Raytracing: second shot

Alright, this is propably the last shot I’m taking on raytracing. I implemented some pretty neat features. First of all: reflection:

The left picture shows the image without reflection, the right one with reflection enabled. Actually reflection is pretty easy to implement. All we need to do is recursivly trace the reflected rays.

The second feature is also pretty neat: anti-aliasing. Actually that also is not too difficiult to implement. I implemented the most simple way of doing anti-aliasing which is supersampling. The following picture shows the difference between un-aliased and aliased rendering:

To get a better impression on what anti-aliasing does, the following three pictures show the same image with no antialising, 2 times, 4 times and 16 times anti-aliasing:

Of course the changes are in the SVN. The username, as well as the password, is guest

Raytracing: my first shot

After revisiting the Google talk about splines and fractals I had the idea to do this in three-dimensional space by using quaternions instead of complex numbers. It turned out that it wasn’t utterly difficult to render a simple three-dimensional Sierpinski gasket (or Menger-Sponge) using PovRay. At least installing PovRay on my Mac took more time than writting the script.
While fuzzing around with PovRay a crazy idea came to my mind: why not write my own ray tracer. Of course that would only be the simplest possible as I only wanted to get a rough understanding on how this stuff works. After doing a bit of research it turned out that it shouldn’t be a too difficult task. Hey, this is one of the excercises in every “Computer graphics basics” lecture.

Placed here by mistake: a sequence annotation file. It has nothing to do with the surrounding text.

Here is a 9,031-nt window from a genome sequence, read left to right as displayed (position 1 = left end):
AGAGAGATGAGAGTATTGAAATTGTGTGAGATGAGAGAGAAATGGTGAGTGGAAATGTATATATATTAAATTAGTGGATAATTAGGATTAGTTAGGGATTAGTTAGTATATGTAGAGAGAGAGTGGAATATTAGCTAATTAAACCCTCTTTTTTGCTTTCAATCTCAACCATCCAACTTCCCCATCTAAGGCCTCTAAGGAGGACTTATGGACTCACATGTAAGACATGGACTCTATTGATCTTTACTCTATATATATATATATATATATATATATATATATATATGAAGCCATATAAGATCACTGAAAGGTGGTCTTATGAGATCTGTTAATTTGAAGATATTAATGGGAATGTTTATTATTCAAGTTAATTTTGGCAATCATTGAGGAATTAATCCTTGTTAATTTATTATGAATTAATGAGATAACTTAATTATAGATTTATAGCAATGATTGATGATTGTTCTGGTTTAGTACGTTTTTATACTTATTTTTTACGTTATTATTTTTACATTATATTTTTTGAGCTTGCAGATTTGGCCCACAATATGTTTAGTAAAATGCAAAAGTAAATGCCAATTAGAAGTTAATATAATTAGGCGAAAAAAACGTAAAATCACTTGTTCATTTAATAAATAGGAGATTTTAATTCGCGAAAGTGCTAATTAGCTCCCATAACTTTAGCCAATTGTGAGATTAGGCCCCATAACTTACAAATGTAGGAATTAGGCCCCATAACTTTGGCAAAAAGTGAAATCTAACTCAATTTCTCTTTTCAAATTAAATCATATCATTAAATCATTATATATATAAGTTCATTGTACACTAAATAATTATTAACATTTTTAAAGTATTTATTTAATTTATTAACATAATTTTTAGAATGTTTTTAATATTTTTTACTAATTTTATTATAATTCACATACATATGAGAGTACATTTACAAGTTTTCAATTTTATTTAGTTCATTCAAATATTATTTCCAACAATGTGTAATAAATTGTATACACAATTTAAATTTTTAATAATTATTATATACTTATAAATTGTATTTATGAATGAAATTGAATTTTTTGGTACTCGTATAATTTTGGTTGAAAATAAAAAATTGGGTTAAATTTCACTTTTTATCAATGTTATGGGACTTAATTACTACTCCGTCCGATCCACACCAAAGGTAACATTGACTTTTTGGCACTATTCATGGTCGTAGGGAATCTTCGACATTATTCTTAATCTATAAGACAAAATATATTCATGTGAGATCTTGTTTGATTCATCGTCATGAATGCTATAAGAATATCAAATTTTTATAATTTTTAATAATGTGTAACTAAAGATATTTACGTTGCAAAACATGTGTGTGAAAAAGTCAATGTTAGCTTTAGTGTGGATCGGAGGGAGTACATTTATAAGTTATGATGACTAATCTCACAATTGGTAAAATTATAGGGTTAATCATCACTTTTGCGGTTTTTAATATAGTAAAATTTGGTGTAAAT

Three hours later I had a rough shot, but somehow my maths for calculating the rays was wrong. The day after, a friend of mine and myself went to a maths professor at my University and asked him if he could have a quick look at the formulas. His explanations were (as always) very insightful and simply brilliant. With the ideas he gave us we went on to get the missing bits done. And 4 more hours later we had a working ray tracer. (The sierpinski gasket was not rendered by my ray tracer, but I can’t figure out how to exclude images from the WordPress gallery).
Of course after 7 hours of work the ray tracer is far from being perfect. There are a few neat features missing (which might follow) such as shadows, reflection and radiosity (which would really be a big task). Also the maths concerning the projection plane are not totaly right. We should rather introduce a coordinate system transformation to get this done than hacking things together as it is right now. All in all it was a lot of fun to write that thing. If you want to have a look at the source code, check it out here (username: guest, password: guest).

Simulating fluid dripping on a chain

This is some little afternoon project I did today. It’s basically a chain moved by a rotating cylinder. The simulation really respects friction, forces and is pretty close to reality except that the “fluid” is not really fluid but are really really small particles. Everything’s written in Java using JBox2D and Processing (by utilising the testbed, actually modifying the chain example). What’s cool is that basically every parameter can be set. Those parameters are:

  • chain ball radius The radius of an element within the chain. This influences the speed of which a ball becomes fully colored.
  • amount of chain balls The amount of balls on the chain (this can be set to close or wide, which may cause the simulation to be unrealistic
  • bearing radius The size of the bearings
  • bearing distance The distance of both bearings. Together with amount of chain balls this modifies the distance between the balls
  • motor speed The speed of the motor. Basically one could also modify the motors tourge, but it’s set to 10kNm per default so that it doesn’t matter